These notable figures were drawn to Miyazaki’s illustrious career. But the remarkable legacy this storyteller built himself was carefully crafted over years of work- all of which originated from his office in suburban Tokyo.

Born on January 5, 1941, Hayao Miyazaki was raised in a world of wonder. His father directed Miyazaki Airplane, a company whose main objective was to manufacture parts for Zero Fighter planes- vehicles used by Japan during World War II. Miyazaki’s passion for airplanes is featured in many films, where themes of freedom and flight are highlighted across his filmography. 

This interest in planes was the reason for Studio Ghibli’s namesake. Founded in 1985 by Miyazaki, Isao Takahata, and Toshio Suzuki, the small animation studio sought to be the wind blowing through the film industry. According to Linearity, ‘Ghibli’ is a term originating from Italian roots, with a Libyan meaning for “hot desert wind.”

The growing company was funded by Tokuma Shoten, a publishing company from the Tokyo suburbs. Miyazaki’s breakthrough film had attracted interest while he was an animator for Toei. Alongside director Isao Takahata, the movie “Nausicaa: Valley of the Wind” had garnered substantial success- empowering Miyazaki to start his animation studio.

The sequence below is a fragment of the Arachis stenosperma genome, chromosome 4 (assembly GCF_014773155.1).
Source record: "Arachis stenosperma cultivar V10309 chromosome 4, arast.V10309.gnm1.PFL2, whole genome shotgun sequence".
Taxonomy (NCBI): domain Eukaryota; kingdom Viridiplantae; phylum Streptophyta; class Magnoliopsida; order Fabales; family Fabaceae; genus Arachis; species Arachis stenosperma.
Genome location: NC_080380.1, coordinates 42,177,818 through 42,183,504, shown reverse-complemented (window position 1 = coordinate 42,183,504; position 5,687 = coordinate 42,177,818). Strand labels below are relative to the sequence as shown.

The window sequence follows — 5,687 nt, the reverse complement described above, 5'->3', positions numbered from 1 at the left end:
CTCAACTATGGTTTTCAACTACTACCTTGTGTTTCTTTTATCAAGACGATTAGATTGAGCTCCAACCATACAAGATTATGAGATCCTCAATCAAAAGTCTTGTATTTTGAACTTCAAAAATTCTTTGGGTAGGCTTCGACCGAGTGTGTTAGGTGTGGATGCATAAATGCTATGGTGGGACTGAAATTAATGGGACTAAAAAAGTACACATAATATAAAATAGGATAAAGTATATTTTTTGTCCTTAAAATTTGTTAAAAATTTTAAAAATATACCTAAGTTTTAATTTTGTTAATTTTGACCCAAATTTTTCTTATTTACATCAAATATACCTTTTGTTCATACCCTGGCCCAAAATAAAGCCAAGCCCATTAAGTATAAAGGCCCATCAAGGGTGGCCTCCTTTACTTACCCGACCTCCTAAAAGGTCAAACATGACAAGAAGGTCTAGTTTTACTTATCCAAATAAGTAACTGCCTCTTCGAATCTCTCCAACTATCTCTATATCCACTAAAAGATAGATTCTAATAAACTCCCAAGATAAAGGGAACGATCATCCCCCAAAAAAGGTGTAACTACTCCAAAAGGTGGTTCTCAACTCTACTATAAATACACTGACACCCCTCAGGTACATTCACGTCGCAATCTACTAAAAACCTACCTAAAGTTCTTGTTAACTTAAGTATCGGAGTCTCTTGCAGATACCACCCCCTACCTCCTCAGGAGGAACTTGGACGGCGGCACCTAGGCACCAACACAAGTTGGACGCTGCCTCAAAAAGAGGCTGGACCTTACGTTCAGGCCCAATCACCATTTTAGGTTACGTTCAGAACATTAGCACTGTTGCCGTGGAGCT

Only a year later, Studio Ghibli released Laputa: Castle in the Sky (1986) which became Japan’s highest-grossing animation film of that year. But success only demands more hard work, and the humble studio had to rise to the growing demand for their magical films.

A Nippon Television Special covered the making of Spirited Away (2001), Studio Ghibli’s only film to earn an Oscar. Cluttered desks filled with papers and pencils border crowded rooms, with dim lighting illuminating the studio at 11 pm. It is at this time when the animators have their dinner break, choosing to share a dish prepared by a fellow animator. Miyazaki himself participates in this work, opting to cook instant ramen for fellow animators to share.

Still, the endless passion and dedication have bore fruitful rewards. Yet, even with these awards, Miyazaki lives a life focused on nature, taking in the world on his paper and pencil, “It’s in everyday, ordinary scenery, where I discover the extraordinary.” 

Leave a Comment
About the Contributor
Hong-An Phan, Editor in Chief
Native to San Diego, Hong-An Phan is a Co- Editor in Chief for Dons Press. After three consecutive years as part of the staff, Hong-An is looking forward to writing compelling articles that connect and touch many. She hopes that her craft excites those around her and sparks a curiosity about the world around them. Outside the walls of her Journalism III Honors classroom, Hong-An can be found trying new food places, shopping with her friends, cooking fusion foods with her sister, or reading a book from her collection of 90+ novels that she is very proud of.

Comments (0)

All El Cid Picks Reader Picks Sort: Newest

Your email address will not be published. Required fields are marked *